Chingarrup Sanctuary
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Fitz-Stirling Drive


Straddling Chingarrup Creek to the west of the road is Chingarrup Sanctuary, owned by Eddy and Donna Wajon.

Back in 2002 it was the very first property purchased for ecological restoration as part of the Gondwana Link program.

Since then, Eddy and Donna estimate that over 1000 people have visited their property as volunteers in an ongoing program of citizen science and ecological restoration.

Story of the place




Eddy and Donna Wajon with Barry Heydenrych from Greening Australia

Conservation pioneers

Eddy & Donna Wajon - 
Conservation landholders

Eddy and Donna Wajon

Conservationists and owners of Chingarrup Sanctuary, Boxwood Hill

“We were very interested in properties that were threatened, that were biologically diverse but that could be cleared at any time or had been cleared before and could be again. We wanted rare species both of flora and fauna… the most important was this land was under threat, or it was part of some program – it was connected to other bush so that it had a linkage – it was part of a corridor.

And this is part of such a biodiversity hotspot as well. We have more than 550 species of individual plants on this property. But you just have to go five kilometres away and 25 percent of the plants are different and then another five kilometres away and another 25 percent are different so you’ve got already a 50 percent different suite of plants… even on our property we have some plants that only grow in a certain area. There might only be 10 plants there and that’s the only place on the property we find them. They each have their little niche.”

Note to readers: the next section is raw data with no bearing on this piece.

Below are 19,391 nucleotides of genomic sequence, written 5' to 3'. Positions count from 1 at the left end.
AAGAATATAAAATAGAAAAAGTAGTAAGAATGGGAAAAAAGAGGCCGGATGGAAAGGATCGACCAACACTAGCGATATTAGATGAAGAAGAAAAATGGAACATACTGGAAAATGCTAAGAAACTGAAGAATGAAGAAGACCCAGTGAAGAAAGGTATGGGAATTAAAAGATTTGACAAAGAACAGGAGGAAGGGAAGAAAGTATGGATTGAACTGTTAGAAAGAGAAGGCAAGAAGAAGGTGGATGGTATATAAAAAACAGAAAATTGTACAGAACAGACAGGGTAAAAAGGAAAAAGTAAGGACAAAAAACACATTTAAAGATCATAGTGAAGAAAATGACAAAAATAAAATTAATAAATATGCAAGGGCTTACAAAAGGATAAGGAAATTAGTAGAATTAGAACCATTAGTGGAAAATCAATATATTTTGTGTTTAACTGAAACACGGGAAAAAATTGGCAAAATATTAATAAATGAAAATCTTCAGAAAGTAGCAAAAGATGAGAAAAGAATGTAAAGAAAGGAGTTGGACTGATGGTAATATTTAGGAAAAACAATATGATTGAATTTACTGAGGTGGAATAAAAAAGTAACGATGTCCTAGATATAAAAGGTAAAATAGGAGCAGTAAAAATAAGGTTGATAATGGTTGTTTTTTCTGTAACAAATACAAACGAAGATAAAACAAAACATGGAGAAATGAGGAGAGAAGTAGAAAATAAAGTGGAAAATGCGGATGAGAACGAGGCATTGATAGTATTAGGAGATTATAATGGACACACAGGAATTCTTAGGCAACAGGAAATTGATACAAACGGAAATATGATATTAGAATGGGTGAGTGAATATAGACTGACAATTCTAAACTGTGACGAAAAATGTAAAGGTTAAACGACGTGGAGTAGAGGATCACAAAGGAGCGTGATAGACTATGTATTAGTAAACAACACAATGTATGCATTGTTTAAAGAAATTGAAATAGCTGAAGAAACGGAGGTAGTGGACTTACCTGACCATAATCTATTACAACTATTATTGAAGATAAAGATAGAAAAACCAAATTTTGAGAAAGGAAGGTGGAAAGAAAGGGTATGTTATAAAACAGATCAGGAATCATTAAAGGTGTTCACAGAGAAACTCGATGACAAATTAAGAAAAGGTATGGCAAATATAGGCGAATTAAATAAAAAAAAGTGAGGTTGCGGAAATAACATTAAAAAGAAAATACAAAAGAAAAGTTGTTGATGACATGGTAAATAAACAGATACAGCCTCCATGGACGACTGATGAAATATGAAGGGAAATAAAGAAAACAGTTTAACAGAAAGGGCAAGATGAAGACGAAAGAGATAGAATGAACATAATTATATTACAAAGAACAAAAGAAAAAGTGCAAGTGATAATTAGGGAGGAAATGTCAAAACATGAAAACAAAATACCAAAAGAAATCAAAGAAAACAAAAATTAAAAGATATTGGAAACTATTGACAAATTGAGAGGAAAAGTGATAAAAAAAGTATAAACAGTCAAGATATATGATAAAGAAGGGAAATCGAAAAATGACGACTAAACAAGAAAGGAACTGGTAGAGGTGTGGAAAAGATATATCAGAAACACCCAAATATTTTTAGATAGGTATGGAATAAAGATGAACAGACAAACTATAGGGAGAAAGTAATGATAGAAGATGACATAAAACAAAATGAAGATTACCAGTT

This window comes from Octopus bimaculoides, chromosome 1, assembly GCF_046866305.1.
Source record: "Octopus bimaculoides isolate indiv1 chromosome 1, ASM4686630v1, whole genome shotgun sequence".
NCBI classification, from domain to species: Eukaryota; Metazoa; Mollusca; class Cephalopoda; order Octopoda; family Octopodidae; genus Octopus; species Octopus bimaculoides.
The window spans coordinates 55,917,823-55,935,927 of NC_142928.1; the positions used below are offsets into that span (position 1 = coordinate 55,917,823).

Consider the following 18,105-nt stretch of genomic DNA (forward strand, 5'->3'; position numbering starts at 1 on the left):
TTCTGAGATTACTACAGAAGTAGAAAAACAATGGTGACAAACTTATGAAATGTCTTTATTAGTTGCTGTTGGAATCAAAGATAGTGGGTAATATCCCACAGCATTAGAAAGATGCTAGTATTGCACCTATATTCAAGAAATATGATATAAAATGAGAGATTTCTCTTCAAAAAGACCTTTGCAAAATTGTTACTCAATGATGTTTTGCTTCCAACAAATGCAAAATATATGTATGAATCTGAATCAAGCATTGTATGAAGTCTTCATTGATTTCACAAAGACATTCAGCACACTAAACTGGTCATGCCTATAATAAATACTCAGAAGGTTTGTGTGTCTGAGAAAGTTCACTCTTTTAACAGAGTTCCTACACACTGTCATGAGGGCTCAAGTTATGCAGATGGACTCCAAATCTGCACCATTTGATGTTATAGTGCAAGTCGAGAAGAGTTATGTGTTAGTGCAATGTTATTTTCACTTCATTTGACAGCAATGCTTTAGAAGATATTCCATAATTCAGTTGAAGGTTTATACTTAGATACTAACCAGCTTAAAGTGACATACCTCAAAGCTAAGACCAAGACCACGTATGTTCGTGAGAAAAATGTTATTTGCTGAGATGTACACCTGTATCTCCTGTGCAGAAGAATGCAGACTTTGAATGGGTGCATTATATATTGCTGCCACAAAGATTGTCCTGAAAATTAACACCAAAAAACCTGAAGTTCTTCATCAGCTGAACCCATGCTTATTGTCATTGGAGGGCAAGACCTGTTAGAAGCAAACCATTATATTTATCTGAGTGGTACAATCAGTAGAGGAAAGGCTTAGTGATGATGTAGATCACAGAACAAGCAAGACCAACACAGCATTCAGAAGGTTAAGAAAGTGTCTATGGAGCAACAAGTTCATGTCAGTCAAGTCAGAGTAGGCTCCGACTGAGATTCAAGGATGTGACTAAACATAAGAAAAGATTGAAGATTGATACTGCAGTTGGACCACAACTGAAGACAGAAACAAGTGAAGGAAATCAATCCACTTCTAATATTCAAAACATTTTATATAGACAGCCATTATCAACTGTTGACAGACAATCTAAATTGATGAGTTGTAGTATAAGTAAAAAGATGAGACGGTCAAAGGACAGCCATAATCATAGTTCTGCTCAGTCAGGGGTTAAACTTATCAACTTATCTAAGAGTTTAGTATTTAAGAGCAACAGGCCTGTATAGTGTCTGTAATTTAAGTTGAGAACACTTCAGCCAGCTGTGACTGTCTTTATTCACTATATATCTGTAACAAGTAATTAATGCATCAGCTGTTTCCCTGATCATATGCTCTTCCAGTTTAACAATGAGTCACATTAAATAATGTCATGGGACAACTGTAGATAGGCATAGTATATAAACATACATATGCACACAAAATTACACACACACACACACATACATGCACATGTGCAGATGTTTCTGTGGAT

Centre for Citizen Science 

An impressive team of people have been involved in helping Eddy and Donna discover the biological richness of Chingarrup Sanctuary including of the 550 plant species identified so far.

Identifying the full range of birds, insects and mammals on the property takes a great deal more work, and particularly with the help of Dr Nic Dunlop from the Conservation Council of WA, there has been an enormous citizen science effort over many years to identify or recognise more than 730 animals including:

  • 7 marsupials (including honey possums and echidnas)
  • 5 bats
  • 9 frogs
  • 29 reptiles
  • 123 birds (including the endangered mallee fowl which are now spotted regularly)
  • 24o moths
  • 46 spiders and scorpions
  • 60 ants
  • 58 bees
  • 23 aquatic macroinvertebrates

See & Do

Scenic drive

It is not possible to see much of Chingarrup Sanctuary from the road or visit it independently, though you can see from the vegetation along the road reserve what it looks like. 

If you have a keen eye, you can also see vegetation with a different shade on the hill on the west side of the road as you drive north and down the hill towards Chingarrup Creek. This is an area that was revegetated in 2005 and is therefore still young and darker green than the surrounding vegetation.

However, there are citizen science outings and other events held there regularly where you can explore the property fully – look out for news of upcoming events on the Gondwana Link Facebook page.

Giving back and getting involved

Gondwana Link plays a key coordination role in the ecological restoration work in the Fitz-Stirling area. 

Gondwana Link

Practical Information


This is a remote area and there are limited facilities available. There is a roadhouse at the Boxwood Hill intersection.

Where to eat and stay

See the suggestions from our friends at Great Southern Treasures:

See Visitor Information from the Shire of Jerramungup for accommodation, eating and camping options in Jerramungup and Bremer Bay.

Visitor Information

Jerramungup Community Resource Centre

8 / 10 Tobruk Rd, Jerramungup
Phone (08) 9835 1630



Bremer Bay Community Resource Centre

7 Mary St, Bremer Bay
Phone (08) 9837 4171